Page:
Wednesday, October 31, 2012

Utah's Thirst for Water Comes with $13.7 Billion Price Tag

The ability to turn on the tap, flush the toilet and water the garden over the next 20 years will be a multibillion-dollar challenge in Utah because of new water and sewer systems that state officials say must be put in place.

A statewide list of water projects, including their costs, is being shopped to Utah lawmakers, along with the warning that it is better to plan now and pay now, rather than wait until dams fail or taps run dry.

The numbers are staggering, adding up to $13.7 billion. And that doesn't include billions identified for controversial projects such as the Lake Powell Pipeline or the Bear River Development project.

The Utah divisions of water quality and water resources and other public agencies compiled the list of water infrastructure needs in Utah that provides just one glimpse of a national problem decades in the making.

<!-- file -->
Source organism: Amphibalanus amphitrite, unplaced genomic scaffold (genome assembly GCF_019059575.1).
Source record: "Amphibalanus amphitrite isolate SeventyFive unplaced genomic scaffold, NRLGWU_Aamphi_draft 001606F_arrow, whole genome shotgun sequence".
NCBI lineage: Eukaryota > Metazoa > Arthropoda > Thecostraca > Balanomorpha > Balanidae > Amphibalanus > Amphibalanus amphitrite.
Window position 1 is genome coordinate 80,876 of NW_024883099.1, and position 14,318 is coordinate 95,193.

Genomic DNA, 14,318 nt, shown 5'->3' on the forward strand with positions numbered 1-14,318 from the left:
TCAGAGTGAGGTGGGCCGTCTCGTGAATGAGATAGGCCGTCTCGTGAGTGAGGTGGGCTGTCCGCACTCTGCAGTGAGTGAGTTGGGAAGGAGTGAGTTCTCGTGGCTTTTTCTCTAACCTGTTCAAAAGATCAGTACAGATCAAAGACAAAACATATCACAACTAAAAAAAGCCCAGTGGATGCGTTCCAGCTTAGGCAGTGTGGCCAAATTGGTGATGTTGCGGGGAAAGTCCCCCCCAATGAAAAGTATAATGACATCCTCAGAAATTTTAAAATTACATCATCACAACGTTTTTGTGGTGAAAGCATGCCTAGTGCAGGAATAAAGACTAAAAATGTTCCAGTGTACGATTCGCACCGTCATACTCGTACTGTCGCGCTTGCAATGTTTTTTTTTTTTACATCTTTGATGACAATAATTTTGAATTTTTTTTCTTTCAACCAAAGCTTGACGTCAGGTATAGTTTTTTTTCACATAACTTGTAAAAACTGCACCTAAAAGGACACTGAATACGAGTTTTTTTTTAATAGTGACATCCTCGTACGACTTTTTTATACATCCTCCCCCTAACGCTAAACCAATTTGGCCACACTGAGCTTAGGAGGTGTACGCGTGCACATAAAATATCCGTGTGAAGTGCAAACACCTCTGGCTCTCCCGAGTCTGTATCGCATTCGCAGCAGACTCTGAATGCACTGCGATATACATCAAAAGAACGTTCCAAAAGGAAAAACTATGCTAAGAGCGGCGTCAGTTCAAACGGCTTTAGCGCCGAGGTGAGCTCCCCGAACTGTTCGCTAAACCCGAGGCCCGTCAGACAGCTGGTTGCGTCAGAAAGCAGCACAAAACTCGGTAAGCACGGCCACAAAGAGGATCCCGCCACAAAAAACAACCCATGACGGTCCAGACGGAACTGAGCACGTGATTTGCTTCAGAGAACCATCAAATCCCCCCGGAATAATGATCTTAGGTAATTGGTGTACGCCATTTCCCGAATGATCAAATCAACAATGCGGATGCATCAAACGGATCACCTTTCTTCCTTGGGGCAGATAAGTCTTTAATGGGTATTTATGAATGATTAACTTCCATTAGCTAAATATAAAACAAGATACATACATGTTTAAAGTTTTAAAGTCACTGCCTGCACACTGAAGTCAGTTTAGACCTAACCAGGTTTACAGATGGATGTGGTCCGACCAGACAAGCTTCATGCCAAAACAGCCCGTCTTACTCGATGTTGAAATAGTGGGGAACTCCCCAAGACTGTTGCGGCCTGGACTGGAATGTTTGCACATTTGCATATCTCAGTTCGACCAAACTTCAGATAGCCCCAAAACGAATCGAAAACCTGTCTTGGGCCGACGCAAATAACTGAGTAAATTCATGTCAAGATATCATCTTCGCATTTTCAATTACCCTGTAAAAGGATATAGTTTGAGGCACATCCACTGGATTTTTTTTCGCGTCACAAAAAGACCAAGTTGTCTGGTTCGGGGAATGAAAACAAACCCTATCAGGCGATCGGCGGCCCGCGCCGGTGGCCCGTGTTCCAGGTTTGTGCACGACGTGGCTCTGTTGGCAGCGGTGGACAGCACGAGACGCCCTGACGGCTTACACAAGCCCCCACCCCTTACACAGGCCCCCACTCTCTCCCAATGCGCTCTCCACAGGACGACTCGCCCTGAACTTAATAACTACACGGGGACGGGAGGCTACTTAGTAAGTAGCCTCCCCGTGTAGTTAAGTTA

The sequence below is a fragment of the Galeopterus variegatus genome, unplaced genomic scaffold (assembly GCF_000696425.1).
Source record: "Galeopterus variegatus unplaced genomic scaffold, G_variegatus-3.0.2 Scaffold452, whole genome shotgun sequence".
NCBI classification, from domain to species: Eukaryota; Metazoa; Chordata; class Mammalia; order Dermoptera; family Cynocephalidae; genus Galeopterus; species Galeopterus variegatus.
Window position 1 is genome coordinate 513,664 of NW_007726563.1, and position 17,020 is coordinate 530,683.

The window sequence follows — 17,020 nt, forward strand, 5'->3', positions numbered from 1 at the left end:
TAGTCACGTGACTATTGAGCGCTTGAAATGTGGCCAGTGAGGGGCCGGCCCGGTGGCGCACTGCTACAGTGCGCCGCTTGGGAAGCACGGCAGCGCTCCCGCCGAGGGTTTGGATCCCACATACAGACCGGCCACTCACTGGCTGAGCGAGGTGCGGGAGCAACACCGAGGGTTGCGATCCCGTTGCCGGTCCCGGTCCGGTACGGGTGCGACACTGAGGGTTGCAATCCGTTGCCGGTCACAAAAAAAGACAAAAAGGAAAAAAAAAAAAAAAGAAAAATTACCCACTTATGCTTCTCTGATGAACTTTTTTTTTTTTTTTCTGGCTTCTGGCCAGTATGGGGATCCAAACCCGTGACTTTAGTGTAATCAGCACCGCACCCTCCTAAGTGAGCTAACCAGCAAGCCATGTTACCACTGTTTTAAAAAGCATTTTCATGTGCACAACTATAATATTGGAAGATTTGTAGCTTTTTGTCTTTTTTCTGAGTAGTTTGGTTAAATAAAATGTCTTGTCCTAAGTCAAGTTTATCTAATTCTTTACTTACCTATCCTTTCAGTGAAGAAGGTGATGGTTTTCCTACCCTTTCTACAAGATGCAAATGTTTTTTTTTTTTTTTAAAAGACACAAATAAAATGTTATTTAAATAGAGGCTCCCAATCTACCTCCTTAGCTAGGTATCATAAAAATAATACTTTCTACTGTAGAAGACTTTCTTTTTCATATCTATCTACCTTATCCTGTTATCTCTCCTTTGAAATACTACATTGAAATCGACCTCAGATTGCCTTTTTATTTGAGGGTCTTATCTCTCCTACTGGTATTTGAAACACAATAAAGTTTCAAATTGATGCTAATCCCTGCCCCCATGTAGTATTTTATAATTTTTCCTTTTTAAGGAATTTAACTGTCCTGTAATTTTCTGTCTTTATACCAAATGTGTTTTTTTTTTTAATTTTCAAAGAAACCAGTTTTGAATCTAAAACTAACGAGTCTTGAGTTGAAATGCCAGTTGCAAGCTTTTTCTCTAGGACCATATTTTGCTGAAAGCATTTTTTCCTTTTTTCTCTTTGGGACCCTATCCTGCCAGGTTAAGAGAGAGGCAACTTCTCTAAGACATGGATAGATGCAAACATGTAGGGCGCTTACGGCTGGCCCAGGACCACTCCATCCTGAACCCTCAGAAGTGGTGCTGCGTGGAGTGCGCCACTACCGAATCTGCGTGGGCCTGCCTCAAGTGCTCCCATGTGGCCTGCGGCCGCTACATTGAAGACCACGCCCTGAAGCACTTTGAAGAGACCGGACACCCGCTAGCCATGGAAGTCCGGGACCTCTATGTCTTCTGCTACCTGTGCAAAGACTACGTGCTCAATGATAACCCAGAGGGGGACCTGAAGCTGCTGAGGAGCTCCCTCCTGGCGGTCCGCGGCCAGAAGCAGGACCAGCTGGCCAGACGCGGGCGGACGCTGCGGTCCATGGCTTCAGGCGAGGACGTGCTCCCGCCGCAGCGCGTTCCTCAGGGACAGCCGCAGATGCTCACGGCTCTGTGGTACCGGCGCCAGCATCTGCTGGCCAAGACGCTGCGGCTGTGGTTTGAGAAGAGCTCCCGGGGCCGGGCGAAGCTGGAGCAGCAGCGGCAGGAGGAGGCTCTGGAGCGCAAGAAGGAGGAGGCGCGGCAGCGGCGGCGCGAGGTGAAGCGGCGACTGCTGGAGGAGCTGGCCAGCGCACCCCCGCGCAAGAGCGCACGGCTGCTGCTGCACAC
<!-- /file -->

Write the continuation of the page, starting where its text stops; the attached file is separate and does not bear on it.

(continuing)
A roundtable highlighting the water infrastructure challenges across the country estimated the cost to maintain and replace drinking water systems alone at $1 trillion. Hosted by the Conservation Leadership Partnership, the discussion earlier this month took on new urgency as most of the nation continues to recover from the worst drought in 50 years.

The partnership is an initiative seeking to broker new alternatives to persistent conservation problems, emphasizing the need for public-private partnerships and entrepreneurship and "ground-up" solutions. Deseret News